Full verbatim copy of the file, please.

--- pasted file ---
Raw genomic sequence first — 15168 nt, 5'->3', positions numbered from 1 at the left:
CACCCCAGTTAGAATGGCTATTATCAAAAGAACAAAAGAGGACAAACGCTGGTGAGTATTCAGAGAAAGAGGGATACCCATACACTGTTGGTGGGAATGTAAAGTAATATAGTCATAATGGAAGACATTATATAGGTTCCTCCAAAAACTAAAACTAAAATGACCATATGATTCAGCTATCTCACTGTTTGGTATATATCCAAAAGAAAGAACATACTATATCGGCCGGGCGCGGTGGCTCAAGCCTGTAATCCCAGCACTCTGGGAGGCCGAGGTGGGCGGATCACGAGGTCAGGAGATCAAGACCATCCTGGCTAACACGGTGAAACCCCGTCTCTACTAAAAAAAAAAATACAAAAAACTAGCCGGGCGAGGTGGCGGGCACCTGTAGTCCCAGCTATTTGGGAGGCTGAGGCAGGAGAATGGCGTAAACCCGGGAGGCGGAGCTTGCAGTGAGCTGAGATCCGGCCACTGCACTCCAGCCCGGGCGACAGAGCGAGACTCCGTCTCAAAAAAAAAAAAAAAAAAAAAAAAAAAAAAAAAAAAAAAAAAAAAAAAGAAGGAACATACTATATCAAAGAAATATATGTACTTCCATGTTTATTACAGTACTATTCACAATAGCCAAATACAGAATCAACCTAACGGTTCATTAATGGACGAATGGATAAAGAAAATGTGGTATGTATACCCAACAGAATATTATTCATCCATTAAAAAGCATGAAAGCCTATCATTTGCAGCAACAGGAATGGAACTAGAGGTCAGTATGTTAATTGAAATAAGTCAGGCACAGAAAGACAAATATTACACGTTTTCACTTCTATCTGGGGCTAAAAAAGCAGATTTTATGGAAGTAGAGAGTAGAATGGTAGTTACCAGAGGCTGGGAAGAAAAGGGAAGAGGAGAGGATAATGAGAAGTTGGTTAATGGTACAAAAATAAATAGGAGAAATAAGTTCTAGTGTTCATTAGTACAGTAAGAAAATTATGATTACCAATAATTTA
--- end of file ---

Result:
Raw genomic sequence first — 15168 nt, 5'->3', positions numbered from 1 at the left:
CACCCCAGTTAGAATGGCTATTATCAAAAGAACAAAAGAGGACAAACGCTGGTGAGTATTCAGAGAAAGAGGGATACCCATACACTGTTGGTGGGAATGTAAAGTAATATAGTCATAATGGAAGACATTATATAGGTTCCTCCAAAAACTAAAACTAAAATGACCATATGATTCAGCTATCTCACTGTTTGGTATATATCCAAAAGAAAGAACATACTATATCGGCCGGGCGCGGTGGCTCAAGCCTGTAATCCCAGCACTCTGGGAGGCCGAGGTGGGCGGATCACGAGGTCAGGAGATCAAGACCATCCTGGCTAACACGGTGAAACCCCGTCTCTACTAAAAAAAAAAATACAAAAAACTAGCCGGGCGAGGTGGCGGGCACCTGTAGTCCCAGCTATTTGGGAGGCTGAGGCAGGAGAATGGCGTAAACCCGGGAGGCGGAGCTTGCAGTGAGCTGAGATCCGGCCACTGCACTCCAGCCCGGGCGACAGAGCGAGACTCCGTCTCAAAAAAAAAAAAAAAAAAAAAAAAAAAAAAAAAAAAAAAAAAAAAAAAGAAGGAACATACTATATCAAAGAAATATATGTACTTCCATGTTTATTACAGTACTATTCACAATAGCCAAATACAGAATCAACCTAACGGTTCATTAATGGACGAATGGATAAAGAAAATGTGGTATGTATACCCAACAGAATATTATTCATCCATTAAAAAGCATGAAAGCCTATCATTTGCAGCAACAGGAATGGAACTAGAGGTCAGTATGTTAATTGAAATAAGTCAGGCACAGAAAGACAAATATTACACGTTTTCACTTCTATCTGGGGCTAAAAAAGCAGATTTTATGGAAGTAGAGAGTAGAATGGTAGTTACCAGAGGCTGGGAAGAAAAGGGAAGAGGAGAGGATAATGAGAAGTTGGTTAATGGTACAAAAATAAATAGGAGAAATAAGTTCTAGTGTTCATTAGTACAGTAAGAAAATTATGATTACCAATAATTTA